Bioloid (4-6 hours), Manoi (14 hours with shell work).


Image

ImageImage


Image


Assembling the lower leg parts was the only time where we found a little difficulty. You
need to fit two servos into the plastic part and they are very tight. In order
to succeed you need to fit the servos and place the screws, but do not fasten
the bolts. Only fasten the bolts once both servos are fitted and the screws are
inserted.


Image





The manual skips the step where you need to attach the chest cover. It’s quite easy to
understand when to do it but still the manual skips it.

There is a lot of space inside the chest cover and between the servos of the arms. This
means it’s quite easy to fit and additional battery, board, etc in the robot.



The controller simply slides and locks into place. The daisy chain system means
that you only need to connect 5 cables to the controller: one for each arm and
leg and one for the head.


Image



The CD contains some videos for assembly troubleshooting. That was thoughtful because
we made both mistakes. Both arms and legs were fitted incorrectly and had to be
disconnected and reattached. Nothing serious.. took a total of 5 minutes.

The easy-assembly system helped a lot in fixing the problem. We just needed to
remove two screws on each leg and arm and put them in the correct position.




Image



The join-insert assembly system is a really nice feature. It reduces the number of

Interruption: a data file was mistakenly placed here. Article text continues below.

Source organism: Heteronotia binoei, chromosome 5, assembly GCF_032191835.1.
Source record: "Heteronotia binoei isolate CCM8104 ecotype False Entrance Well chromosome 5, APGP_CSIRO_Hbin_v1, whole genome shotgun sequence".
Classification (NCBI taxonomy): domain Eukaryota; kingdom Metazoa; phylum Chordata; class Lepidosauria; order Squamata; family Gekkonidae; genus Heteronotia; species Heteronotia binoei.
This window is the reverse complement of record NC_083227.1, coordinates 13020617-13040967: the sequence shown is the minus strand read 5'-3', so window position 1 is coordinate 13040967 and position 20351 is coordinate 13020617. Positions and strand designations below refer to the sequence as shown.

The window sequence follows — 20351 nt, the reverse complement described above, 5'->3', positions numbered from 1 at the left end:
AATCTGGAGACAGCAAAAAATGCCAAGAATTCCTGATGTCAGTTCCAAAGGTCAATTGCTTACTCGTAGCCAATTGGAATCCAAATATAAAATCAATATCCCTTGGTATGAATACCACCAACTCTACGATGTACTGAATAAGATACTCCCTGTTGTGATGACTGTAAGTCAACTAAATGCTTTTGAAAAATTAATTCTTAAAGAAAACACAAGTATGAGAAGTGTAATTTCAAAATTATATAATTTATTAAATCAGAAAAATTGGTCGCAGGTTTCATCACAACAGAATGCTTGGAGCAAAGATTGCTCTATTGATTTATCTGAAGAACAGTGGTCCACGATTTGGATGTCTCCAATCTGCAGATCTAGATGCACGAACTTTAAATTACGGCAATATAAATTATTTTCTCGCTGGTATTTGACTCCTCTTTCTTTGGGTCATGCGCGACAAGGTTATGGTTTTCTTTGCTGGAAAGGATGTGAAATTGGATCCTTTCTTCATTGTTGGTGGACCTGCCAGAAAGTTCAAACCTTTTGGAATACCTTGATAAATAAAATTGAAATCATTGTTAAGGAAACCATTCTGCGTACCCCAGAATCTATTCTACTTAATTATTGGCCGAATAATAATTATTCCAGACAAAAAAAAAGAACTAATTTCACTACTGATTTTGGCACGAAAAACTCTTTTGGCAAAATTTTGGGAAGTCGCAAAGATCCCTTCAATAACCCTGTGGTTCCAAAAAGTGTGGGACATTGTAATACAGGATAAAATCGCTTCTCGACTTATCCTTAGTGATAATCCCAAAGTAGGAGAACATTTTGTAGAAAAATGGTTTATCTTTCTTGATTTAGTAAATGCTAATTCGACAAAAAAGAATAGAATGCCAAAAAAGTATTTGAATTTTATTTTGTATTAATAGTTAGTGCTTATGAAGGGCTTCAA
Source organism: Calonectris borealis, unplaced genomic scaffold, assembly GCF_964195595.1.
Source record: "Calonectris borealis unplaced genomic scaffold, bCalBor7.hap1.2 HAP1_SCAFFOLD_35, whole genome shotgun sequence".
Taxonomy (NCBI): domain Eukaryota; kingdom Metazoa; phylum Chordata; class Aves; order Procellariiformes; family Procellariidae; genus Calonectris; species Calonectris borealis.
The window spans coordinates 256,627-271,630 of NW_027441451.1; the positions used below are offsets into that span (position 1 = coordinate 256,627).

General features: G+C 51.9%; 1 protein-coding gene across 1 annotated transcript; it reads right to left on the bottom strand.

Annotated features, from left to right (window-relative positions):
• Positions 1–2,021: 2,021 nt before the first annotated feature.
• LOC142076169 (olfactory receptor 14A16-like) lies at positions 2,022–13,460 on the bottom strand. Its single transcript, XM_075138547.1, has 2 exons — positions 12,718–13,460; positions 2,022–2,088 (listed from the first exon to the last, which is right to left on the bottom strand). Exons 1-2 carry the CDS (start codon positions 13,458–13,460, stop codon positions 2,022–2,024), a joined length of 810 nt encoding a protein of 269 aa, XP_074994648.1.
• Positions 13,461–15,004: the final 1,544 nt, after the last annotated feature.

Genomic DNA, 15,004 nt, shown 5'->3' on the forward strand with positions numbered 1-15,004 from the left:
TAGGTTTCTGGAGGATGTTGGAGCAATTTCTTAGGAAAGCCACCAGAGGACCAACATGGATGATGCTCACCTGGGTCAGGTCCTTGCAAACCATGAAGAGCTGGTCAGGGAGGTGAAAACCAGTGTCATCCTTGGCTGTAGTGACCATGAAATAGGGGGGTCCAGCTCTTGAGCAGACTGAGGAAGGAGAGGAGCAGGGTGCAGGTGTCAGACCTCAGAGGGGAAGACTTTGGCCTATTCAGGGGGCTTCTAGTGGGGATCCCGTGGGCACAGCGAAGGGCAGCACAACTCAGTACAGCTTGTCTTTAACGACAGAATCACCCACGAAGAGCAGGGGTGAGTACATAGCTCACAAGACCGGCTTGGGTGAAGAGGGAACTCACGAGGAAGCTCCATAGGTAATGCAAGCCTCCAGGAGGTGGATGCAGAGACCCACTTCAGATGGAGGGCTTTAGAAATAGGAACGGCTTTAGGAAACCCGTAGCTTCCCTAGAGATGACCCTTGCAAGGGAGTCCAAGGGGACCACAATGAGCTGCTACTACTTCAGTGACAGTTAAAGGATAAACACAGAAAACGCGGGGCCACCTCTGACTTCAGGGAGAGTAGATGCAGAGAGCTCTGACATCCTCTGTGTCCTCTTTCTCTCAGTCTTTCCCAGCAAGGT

bolts needed to hold servo pairs in place and makes assembling and transforming
the robot a lot easier and faster than we’ve seen in other kits.

Every joint fits into place and then is re-enforced with one or two screws to make sure the
joint stays in place under stress.

The plastic joint parts also seem to have a very good quality and capable of absorbing a
lot of stress.



Once assembled, the robot is pre-programmed to respond to the Remote Control. You
can have it walking back and forth, turn left and right and punch left and
punch right.

The special buttons make the robot do a front flip and back flip.
Package arrives. RoboSavvy warehouse have done a good job in finding a good container
package to fit the 5710k box into.


Image



The box and head sensor module are inside..

Image



The head sensor contains the Sharp infrared distance sensor and the infrared
remote-control sensor. The default head that comes in the box only contains the
remote-control infrared. However, it provides a good amount of space that can
be enough to fit a miniature camera such as the HaViMo module.


Image





Package contains lots of plastic bags with screws, connectors, wires and other “stuff”
inside. The documentation is surprisingly well presented in a book in English
and in Colour!


Image





Among the things in the box is a screw driver (Made In Japan) and a small infrared remote
control.


Image
Image

The two types of servos in the box have same shell.


Image